EXIST-ENCE 5 – A SUMMARY
Now in 2014 we both look back to EXIST-ENCE 5 as we launch documentation of the work, both in Symposium papers, images and video and
look forward to future events here in 2014 and EXIST-ENCE 6 in 2015!!
1) Download the Catalogue – complete with abstracts and papers from the Symposium
4) A review from Robert Lort
Exist-ence 5 International Festival and Symposium, 2013
Reviewed by Robert Lort
Beginning in 2007 as a niche festival dedicated to performance and live art, the fifth exist-ence festival has expanded it’s ambitious reputation to incorporate workshops, a 2 day symposium, international guest artists and affiliated events in Melbourne and Sydney. The festival was curated by Rebecca Cunningham and Nicola Morton. The keynote address at the symposium was Jill Orr, who elaborated on her 30 year history of performance art practice and her negotiation of the process of documentation and mediation. Pivotal works like Bleeding Trees (1979) are largely known only from the photographic images that remain. The screening of the recently restored and until recently, never widely seen video from Orr’s She Had Long Golden Hair (1980) still bore the scars of visible damage from chemical decay, but managed to redefine and recontextualise the original performance. Photographic documentation from Orr’s The Promised Land (2012) show Orr in various poses on the skeletal white ribs of a unfinished boat’s prow. These iconic images succeed in focusing and freezing for a moment, the ongoing destruction of the environment and humanity that goes on all around us, allowing us, for once, to comprehend it’s full veracity.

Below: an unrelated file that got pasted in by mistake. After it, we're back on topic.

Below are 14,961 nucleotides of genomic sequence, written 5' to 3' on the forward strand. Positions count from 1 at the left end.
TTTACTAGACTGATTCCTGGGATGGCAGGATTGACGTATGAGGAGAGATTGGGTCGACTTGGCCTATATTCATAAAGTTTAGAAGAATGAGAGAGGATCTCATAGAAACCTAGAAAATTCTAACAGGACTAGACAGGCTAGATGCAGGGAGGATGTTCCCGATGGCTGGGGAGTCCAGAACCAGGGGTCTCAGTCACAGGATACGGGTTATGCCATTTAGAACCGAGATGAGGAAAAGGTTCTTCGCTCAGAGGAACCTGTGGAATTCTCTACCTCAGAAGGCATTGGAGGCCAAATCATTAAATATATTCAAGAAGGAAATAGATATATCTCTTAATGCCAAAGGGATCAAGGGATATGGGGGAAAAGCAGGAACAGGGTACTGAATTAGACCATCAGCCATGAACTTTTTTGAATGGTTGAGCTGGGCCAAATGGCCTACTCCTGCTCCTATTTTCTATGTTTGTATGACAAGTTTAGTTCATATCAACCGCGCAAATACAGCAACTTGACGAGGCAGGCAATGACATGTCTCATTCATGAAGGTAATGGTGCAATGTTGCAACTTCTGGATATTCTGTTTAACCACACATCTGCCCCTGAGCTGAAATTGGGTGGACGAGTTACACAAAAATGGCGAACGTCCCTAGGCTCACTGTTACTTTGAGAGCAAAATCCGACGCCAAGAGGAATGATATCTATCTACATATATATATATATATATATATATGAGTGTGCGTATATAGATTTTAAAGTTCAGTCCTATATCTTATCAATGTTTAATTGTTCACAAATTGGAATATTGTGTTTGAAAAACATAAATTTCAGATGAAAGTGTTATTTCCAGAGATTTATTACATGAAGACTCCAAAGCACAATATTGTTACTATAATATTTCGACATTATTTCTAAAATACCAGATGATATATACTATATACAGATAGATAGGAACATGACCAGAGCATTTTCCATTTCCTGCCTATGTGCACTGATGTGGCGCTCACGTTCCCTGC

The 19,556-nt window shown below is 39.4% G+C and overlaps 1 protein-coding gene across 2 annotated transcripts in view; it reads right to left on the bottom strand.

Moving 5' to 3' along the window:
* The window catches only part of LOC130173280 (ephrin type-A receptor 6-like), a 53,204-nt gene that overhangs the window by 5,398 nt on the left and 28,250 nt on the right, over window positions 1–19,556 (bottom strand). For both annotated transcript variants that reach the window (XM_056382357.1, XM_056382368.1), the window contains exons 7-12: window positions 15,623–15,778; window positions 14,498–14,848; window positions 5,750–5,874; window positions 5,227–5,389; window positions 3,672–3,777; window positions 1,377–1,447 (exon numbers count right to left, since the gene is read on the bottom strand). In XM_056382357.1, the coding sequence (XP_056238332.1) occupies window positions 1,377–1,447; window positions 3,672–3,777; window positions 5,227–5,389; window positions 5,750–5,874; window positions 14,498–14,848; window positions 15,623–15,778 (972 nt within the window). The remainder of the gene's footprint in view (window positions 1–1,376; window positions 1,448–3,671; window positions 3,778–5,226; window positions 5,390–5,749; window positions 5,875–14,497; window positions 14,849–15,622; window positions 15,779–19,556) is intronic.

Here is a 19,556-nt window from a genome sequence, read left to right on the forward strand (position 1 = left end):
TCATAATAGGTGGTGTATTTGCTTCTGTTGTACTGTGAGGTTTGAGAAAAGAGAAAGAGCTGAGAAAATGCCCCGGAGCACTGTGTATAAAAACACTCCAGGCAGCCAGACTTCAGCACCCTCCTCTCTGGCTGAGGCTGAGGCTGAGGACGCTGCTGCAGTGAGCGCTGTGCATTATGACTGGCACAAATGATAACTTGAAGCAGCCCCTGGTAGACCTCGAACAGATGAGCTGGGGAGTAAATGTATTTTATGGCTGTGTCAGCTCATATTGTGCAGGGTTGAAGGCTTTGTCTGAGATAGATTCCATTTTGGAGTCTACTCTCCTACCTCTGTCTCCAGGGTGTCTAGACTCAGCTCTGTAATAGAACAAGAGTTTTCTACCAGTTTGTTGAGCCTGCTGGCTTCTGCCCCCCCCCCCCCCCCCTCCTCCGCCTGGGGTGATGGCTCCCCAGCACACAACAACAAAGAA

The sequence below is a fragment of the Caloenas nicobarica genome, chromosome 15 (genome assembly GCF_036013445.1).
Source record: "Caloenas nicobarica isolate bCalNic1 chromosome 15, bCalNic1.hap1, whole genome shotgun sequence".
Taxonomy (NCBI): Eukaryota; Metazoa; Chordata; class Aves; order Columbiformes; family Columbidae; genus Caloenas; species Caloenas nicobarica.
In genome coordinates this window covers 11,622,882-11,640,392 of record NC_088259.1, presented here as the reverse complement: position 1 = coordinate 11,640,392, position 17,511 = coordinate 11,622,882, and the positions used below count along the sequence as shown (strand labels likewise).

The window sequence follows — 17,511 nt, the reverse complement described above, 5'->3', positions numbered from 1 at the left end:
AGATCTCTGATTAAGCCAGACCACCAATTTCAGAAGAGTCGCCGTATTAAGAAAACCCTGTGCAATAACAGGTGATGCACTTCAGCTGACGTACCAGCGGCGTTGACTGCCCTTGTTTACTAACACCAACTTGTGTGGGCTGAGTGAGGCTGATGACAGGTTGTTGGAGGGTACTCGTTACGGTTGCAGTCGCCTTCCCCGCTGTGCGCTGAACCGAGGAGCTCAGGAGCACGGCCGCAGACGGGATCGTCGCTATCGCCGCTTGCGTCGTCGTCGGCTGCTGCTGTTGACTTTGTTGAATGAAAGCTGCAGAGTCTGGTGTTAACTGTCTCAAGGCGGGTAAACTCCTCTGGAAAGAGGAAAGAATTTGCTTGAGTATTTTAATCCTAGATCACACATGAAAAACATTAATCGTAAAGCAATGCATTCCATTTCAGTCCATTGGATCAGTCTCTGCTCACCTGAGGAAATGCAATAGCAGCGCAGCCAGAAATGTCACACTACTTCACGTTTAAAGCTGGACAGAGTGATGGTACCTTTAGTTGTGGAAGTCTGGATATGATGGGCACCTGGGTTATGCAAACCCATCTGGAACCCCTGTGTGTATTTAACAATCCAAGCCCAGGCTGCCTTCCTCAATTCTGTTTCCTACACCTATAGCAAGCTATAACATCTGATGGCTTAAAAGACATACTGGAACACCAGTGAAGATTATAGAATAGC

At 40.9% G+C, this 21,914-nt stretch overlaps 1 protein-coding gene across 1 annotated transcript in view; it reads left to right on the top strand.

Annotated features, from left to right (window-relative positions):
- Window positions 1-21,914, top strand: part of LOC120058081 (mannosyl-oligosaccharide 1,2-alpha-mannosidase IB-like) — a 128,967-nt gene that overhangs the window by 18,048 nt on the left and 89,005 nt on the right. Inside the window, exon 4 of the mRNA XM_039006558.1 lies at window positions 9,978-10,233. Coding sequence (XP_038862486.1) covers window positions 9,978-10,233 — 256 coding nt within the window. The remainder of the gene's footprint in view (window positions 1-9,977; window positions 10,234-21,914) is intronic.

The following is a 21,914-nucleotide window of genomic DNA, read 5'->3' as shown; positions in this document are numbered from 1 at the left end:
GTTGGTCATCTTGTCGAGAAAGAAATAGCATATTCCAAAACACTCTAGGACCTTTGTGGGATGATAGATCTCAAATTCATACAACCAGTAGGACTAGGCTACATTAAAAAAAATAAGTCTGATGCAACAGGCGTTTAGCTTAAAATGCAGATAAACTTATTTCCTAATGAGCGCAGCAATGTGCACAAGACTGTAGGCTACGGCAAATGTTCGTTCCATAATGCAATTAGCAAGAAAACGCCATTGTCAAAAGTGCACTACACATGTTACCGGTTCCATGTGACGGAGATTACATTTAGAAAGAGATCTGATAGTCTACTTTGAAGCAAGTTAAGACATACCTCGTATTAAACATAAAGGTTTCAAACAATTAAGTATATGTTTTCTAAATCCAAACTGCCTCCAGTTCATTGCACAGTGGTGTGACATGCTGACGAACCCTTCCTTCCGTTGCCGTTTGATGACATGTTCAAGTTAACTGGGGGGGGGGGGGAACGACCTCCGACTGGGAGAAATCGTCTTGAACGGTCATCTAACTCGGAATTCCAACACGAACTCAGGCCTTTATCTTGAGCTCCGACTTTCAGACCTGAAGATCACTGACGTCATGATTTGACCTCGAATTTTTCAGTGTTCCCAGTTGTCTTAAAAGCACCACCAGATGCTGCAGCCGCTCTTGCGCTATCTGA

An unimposing sign adorned the entrance to the Queensland College of Art performance spaces, ‘Warning works may include, images that may offend, nudity, stroboscopic effect.’ This was strategic advise that nothing was going to be lackluster. For Redress #6 – Hinc illae lacrimae (Latin for ‘hence those tears’) Julie Vulcan had laid out a framework of salt piles, red ribbons and hanging white muslin. She stood in a red gown, which she peeled back, semi-naked, with her back to the audience, as she used a red felt tip pen to redden circles under her eyes, mouth and across her back. Her framework of allegorical implements evoked ritual, blood-letting, purity and cleansing. Her intensification with tasks and duration would continue as a personal, yet collective, process of transformation.